Russian President Vladimir Putin stated Wednesday that battle-hardened militants from Iraq and Syria are “actively” coming into Afghanistan.
“The situation in Afghanistan is not easy,” Putin stated throughout a video convention with safety service chiefs of ex-Soviet states.
“Militants from Iraq, Syria with experience in military operations are actively being drawn there,” he stated.
“It is possible that terrorists may try to destabilise the situation in neighbouring states,” he added, warning that they may even attempt “direct expansion”.
Putin has repeatedly warned about members of extremist teams exploiting political turmoil in Afghanistan to cross into neighbouring ex-Soviet international locations as refugees.
Whereas Moscow has been cautiously optimistic concerning the new Taliban management in Kabul, the Kremlin is anxious about instability spilling over into Central Asia the place it homes navy bases.
Within the wake of the Taliban takeover, Russia held navy drills with ex-Soviet Tajikistan — the place it operates a navy base — and in Uzbekistan. Each international locations share a border with Afghanistan.
Tajikistan’s nationwide safety chief, Saimumin Yatimov, for his half advised the video convention that he had registered an “intensification” of makes an attempt to “smuggle drugs, weapons, ammunition” from Afghanistan into his nation.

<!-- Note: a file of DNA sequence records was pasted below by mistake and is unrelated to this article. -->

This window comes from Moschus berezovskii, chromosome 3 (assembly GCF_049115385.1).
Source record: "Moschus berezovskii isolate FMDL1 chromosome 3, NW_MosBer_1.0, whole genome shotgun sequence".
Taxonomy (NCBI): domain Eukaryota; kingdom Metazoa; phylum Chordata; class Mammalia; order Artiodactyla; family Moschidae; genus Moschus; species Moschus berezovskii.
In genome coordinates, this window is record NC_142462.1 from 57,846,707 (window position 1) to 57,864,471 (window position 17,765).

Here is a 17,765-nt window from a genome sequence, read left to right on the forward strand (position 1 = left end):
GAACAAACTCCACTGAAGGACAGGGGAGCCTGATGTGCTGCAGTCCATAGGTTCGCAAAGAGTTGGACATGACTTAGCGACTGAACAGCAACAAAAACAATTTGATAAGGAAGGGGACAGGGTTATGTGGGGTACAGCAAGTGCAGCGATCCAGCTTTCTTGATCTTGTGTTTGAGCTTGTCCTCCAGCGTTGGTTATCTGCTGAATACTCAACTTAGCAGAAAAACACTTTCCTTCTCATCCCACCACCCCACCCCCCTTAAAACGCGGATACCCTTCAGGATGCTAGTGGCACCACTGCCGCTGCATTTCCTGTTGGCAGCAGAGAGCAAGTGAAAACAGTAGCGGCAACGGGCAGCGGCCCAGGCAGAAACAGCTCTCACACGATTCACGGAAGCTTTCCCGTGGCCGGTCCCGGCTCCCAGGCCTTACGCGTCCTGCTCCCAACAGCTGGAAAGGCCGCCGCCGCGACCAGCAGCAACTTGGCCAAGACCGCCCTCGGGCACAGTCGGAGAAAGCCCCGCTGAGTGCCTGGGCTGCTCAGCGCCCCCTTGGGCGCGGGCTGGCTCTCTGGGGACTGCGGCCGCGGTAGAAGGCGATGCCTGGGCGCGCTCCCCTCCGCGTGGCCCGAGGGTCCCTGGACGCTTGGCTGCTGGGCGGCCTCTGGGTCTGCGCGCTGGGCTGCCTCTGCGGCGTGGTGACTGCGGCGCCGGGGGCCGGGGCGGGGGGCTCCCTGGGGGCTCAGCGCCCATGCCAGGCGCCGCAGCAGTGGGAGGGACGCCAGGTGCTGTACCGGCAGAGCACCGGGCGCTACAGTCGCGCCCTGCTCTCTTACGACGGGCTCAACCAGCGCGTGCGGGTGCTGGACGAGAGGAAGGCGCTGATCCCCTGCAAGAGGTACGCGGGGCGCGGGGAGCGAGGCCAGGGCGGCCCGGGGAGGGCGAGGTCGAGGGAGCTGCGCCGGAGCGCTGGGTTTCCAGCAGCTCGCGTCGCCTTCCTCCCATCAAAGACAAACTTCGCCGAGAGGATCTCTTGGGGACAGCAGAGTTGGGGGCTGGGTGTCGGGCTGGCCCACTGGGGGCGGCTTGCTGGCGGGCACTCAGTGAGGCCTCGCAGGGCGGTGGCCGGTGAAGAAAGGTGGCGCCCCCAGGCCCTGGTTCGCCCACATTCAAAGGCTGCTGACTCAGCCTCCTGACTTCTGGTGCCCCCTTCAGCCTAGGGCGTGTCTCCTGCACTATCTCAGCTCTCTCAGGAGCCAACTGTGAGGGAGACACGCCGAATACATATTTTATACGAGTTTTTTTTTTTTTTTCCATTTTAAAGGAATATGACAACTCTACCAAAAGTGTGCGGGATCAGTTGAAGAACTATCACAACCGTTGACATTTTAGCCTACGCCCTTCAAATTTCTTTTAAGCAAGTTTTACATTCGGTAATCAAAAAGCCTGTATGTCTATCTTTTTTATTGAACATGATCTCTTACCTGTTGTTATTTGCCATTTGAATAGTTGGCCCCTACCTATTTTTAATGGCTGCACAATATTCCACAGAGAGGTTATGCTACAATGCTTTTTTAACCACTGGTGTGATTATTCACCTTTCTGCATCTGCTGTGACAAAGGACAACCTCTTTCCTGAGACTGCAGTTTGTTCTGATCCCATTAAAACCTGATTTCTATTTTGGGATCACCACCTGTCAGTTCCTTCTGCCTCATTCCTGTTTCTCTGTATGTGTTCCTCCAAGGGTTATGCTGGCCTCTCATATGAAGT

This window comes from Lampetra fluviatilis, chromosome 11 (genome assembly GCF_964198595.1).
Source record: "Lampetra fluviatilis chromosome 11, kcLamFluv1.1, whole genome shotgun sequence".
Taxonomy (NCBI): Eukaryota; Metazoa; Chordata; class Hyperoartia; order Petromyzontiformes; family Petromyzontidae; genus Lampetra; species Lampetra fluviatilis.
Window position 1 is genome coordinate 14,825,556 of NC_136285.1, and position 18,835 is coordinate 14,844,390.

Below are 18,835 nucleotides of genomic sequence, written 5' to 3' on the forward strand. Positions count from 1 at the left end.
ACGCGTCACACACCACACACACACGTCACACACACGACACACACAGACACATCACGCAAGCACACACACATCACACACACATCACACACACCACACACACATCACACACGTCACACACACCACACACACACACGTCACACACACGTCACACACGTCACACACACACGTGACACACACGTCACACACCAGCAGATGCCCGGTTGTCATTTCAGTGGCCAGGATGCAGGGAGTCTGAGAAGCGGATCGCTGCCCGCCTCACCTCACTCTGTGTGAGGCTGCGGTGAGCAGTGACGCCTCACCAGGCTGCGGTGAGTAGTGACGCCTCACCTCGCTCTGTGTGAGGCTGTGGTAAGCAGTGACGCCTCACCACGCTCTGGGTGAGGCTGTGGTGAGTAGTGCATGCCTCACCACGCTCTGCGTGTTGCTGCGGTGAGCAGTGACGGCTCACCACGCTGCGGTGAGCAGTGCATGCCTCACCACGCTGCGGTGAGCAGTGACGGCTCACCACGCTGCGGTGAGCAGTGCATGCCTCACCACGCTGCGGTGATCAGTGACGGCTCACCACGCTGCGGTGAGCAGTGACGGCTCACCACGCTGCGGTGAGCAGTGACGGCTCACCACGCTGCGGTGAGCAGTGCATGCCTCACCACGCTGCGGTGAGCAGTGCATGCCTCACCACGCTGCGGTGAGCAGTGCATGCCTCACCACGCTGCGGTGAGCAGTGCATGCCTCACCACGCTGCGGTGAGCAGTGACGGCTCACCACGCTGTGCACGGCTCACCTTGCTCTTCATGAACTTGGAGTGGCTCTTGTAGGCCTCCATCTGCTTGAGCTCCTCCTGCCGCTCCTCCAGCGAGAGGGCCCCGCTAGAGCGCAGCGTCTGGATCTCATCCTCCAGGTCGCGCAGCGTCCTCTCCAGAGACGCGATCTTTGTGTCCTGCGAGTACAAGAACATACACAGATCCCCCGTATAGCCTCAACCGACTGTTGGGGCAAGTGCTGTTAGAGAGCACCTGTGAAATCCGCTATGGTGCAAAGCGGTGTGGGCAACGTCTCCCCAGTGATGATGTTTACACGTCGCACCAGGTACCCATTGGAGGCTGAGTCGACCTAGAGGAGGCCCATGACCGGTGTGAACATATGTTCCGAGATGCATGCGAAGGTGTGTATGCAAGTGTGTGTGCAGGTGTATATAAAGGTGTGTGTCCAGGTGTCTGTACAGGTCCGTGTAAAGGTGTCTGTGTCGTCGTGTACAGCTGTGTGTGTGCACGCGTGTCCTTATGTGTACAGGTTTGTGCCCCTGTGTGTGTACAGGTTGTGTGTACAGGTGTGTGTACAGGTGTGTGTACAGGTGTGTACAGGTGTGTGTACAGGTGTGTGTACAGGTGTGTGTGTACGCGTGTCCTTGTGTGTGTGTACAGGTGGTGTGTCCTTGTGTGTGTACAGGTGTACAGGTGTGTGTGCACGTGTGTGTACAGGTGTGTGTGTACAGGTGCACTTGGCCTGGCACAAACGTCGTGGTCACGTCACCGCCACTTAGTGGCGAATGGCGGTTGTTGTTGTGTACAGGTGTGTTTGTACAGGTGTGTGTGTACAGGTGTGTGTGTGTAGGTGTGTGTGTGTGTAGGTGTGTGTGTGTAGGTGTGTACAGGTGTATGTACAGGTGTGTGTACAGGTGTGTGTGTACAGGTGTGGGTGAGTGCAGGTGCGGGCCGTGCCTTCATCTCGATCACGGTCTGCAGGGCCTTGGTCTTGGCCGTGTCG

Afghanistan has lengthy been the world’s largest producer of opium and heroin, with earnings from the illicit commerce serving to fund the Taliban.
Earlier Wednesday French President Emmanuel Macron hosted Tajikistan’s chief Emomali Rakhmon in Paris, vowing to assist the Central Asian state keep stability.
Whereas the Taliban has stated it doesn’t pose a risk to Central Asian international locations, the ex-Soviet republics within the area have beforehand been focused by assaults attributed to allies of Afghan Islamists.
Final week the Kremlin’s envoy to Afghanistan, Zamir Kabulov, stated Russia will invite the Taliban to Moscow for worldwide talks on Afghanistan scheduled for October 20.